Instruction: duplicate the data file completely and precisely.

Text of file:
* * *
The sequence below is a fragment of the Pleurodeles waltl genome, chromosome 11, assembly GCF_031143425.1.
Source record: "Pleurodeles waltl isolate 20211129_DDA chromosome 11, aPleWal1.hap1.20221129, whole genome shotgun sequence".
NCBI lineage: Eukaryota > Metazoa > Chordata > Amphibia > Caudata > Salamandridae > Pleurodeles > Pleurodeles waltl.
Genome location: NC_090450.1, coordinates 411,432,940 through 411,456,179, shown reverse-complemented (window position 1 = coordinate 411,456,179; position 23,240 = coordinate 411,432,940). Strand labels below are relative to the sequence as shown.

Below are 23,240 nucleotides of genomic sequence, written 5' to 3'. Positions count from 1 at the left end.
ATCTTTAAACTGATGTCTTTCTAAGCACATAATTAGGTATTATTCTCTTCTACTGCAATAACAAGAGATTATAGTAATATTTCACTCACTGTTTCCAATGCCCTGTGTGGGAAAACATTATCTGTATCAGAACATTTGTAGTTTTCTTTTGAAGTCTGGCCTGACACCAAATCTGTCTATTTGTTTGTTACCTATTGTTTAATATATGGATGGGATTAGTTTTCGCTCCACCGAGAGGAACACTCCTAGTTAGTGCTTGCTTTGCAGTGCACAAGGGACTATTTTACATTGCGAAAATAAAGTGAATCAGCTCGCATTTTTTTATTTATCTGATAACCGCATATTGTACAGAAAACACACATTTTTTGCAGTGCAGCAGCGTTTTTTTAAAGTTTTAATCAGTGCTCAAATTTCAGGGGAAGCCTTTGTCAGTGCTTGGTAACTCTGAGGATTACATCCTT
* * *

The sequence below is a fragment of the Pleurodeles waltl genome, chromosome 11, assembly GCF_031143425.1.
Source record: "Pleurodeles waltl isolate 20211129_DDA chromosome 11, aPleWal1.hap1.20221129, whole genome shotgun sequence".
NCBI lineage: Eukaryota > Metazoa > Chordata > Amphibia > Caudata > Salamandridae > Pleurodeles > Pleurodeles waltl.
Genome location: NC_090450.1, coordinates 411,432,940 through 411,456,179, shown reverse-complemented (window position 1 = coordinate 411,456,179; position 23,240 = coordinate 411,432,940). Strand labels below are relative to the sequence as shown.

Below are 23,240 nucleotides of genomic sequence, written 5' to 3'. Positions count from 1 at the left end.
ATCTTTAAACTGATGTCTTTCTAAGCACATAATTAGGTATTATTCTCTTCTACTGCAATAACAAGAGATTATAGTAATATTTCACTCACTGTTTCCAATGCCCTGTGTGGGAAAACATTATCTGTATCAGAACATTTGTAGTTTTCTTTTGAAGTCTGGCCTGACACCAAATCTGTCTATTTGTTTGTTACCTATTGTTTAATATATGGATGGGATTAGTTTTCGCTCCACCGAGAGGAACACTCCTAGTTAGTGCTTGCTTTGCAGTGCACAAGGGACTATTTTACATTGCGAAAATAAAGTGAATCAGCTCGCATTTTTTTATTTATCTGATAACCGCATATTGTACAGAAAACACACATTTTTTGCAGTGCAGCAGCGTTTTTTTAAAGTTTTAATCAGTGCTCAAATTTCAGGGGAAGCCTTTGTCAGTGCTTGGTAACTCTGAGGATTACATCCTT